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A guide to the materials in your wardrobe

Qualitative materials in both knitted and tailored garments, like the ingredients for a chef, are the key to success. What determines quality, longevity, and price can be difficult for many to determine.

Therefore, we have summarized some of the wardrobe’s most common materials and their strengths and possible weaknesses.

Wool

Wool is possibly the most common material in jackets and suits, for a good reason. The wool fiber possesses some of the absolute foremost properties as it drapes well and breathes excellently.

Depending on the fiber length, sheep and origin, it can be woven into everything from coarse tweed jackets such as smooth suit fabrics. What determines the properties and character of the wool is the length and thickness of the fibers and then woven together with the finishing touch.

Cotton

Unlike wool, an animal fiber, cotton comes from the plant kingdom. It is used in almost all parts of the wardrobe’s garments and can be woven and knitted.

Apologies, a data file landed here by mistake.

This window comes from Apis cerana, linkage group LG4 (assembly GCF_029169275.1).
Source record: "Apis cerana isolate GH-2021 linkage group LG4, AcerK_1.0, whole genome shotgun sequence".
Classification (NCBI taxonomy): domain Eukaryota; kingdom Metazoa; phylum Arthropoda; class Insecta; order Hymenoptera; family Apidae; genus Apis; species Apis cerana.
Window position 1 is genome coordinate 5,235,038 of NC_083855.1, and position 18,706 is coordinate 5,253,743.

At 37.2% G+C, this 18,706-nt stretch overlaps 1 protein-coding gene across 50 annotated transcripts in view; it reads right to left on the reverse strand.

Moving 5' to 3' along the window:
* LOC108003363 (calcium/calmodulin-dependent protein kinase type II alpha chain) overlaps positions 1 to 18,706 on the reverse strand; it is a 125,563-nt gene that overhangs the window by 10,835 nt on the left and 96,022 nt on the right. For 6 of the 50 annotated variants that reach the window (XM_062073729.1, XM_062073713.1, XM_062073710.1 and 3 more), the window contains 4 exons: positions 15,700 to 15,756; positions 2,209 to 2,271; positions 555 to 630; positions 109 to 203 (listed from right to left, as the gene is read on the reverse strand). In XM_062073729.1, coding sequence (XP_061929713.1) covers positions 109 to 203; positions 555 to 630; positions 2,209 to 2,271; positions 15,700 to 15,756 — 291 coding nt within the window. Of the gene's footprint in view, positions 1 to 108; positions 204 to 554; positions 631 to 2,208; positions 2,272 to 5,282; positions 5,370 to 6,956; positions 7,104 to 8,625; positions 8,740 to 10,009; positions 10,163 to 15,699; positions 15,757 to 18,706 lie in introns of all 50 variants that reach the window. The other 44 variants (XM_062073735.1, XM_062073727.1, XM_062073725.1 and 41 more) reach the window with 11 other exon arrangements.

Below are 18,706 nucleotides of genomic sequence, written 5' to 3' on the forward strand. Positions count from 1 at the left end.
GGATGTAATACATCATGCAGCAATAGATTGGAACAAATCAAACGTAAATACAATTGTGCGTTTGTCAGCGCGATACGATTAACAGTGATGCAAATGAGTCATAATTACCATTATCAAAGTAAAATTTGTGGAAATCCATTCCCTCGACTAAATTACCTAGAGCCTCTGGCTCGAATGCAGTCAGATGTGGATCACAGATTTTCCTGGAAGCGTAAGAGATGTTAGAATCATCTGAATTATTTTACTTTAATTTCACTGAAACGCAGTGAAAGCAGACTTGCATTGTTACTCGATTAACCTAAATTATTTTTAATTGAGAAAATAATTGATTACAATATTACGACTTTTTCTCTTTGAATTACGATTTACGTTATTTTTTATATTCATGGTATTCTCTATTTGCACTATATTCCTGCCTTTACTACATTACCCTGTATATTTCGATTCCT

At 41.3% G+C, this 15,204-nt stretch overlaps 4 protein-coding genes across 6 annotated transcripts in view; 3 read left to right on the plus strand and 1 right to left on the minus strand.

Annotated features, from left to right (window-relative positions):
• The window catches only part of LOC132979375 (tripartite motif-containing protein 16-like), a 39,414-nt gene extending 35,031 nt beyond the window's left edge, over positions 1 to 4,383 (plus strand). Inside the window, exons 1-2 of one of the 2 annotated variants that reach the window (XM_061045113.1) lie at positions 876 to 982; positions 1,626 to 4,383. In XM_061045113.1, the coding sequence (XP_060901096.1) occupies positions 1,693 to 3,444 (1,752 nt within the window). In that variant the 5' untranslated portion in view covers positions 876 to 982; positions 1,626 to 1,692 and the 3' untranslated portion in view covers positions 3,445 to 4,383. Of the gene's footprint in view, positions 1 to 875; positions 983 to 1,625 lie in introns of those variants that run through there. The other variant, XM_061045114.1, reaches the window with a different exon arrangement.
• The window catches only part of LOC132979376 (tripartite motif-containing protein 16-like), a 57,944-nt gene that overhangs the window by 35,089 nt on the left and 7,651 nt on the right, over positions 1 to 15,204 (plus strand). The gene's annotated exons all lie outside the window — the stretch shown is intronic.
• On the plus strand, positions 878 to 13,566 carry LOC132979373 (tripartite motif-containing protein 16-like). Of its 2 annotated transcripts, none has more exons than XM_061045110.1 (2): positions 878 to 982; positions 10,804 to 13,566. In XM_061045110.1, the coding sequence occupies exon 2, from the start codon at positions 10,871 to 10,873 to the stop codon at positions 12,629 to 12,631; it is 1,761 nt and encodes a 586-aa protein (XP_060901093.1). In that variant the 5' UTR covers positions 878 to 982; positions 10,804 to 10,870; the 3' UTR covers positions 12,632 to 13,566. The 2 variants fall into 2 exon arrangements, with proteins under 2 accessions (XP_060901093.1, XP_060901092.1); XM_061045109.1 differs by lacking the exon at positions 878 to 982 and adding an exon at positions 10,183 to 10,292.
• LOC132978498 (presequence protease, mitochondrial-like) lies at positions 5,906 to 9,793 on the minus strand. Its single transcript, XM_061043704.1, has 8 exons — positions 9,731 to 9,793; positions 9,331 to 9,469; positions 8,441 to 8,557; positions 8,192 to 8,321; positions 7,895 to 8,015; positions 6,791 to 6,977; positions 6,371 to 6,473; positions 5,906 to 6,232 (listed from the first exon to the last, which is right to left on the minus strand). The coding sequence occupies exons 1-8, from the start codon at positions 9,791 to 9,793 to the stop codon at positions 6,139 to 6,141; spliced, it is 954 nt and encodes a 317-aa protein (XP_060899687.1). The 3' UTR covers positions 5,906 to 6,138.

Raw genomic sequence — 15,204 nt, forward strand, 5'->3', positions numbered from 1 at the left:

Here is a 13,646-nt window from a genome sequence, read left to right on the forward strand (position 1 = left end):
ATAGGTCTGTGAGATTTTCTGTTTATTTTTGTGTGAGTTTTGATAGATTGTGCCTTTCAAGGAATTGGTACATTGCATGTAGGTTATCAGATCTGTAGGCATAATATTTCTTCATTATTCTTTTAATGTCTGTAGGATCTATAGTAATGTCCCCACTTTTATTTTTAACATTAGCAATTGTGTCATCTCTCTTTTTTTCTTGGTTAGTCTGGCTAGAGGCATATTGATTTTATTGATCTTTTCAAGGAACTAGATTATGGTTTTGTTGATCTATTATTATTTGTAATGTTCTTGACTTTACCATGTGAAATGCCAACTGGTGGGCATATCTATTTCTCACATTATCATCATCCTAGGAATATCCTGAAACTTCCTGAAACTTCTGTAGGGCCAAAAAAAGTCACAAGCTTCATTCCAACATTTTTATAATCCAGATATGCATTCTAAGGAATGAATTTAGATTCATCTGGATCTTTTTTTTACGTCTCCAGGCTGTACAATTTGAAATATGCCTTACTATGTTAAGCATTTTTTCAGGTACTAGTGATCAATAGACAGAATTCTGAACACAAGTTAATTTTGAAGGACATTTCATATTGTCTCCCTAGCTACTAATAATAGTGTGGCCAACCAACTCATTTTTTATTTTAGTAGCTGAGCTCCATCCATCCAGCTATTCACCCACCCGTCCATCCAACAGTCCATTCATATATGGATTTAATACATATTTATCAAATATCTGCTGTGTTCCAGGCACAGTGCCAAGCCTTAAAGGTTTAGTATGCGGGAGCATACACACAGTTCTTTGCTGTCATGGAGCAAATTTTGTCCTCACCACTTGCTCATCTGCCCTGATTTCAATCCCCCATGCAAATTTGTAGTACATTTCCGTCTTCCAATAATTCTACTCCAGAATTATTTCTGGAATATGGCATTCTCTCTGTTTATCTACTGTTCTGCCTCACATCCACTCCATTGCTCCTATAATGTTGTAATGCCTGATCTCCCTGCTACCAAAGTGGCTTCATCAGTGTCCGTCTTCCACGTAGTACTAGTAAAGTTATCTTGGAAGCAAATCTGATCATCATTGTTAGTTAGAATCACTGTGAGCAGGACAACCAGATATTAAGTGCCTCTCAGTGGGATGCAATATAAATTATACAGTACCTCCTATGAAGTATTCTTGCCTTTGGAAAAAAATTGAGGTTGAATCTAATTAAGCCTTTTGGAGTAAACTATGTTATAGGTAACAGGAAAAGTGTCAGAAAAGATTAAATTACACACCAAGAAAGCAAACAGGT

Cotton dominates, especially in shirts and t-shirts, as it has an excellent ability to be washed but lacks the natural stretch that, for example, wool has, which makes it somewhat stiffer for jackets and suits.

Cashmere

The cashmere wool comes from the cashmere goat’s fur and, like ordinary wool, it is used in woven and knitted fabrics. Kashmir goats live in climates where the temperature can rise and fall radically over a day, and their undercoat helps control the animal’s body temperature.

One difference from producing ordinary wool is that cashmere goats are combed rather than shaved, which gives considerably smaller volumes, is gentler on the animals, and offers an unsurpassed feeling to the skin. The long and thinner fibers provide a more sensitive material against wear, and what can make a comparison between an SUV and an Italian sports car. The latter may not always be as practical, but the feeling is hard to beat.

Linen

Linen also comes from the plant kingdom. Like cotton, it lacks natural stretch and the properties of wool fiber to return to its natural stage, which is one reason why linen tends to wrinkle.

However, what the material has as an unsurpassed property in warm climates is its cooling ability as it can be woven sparsely. A linen suit may lack the formality of wool but might be the perfect casual option during high summer.

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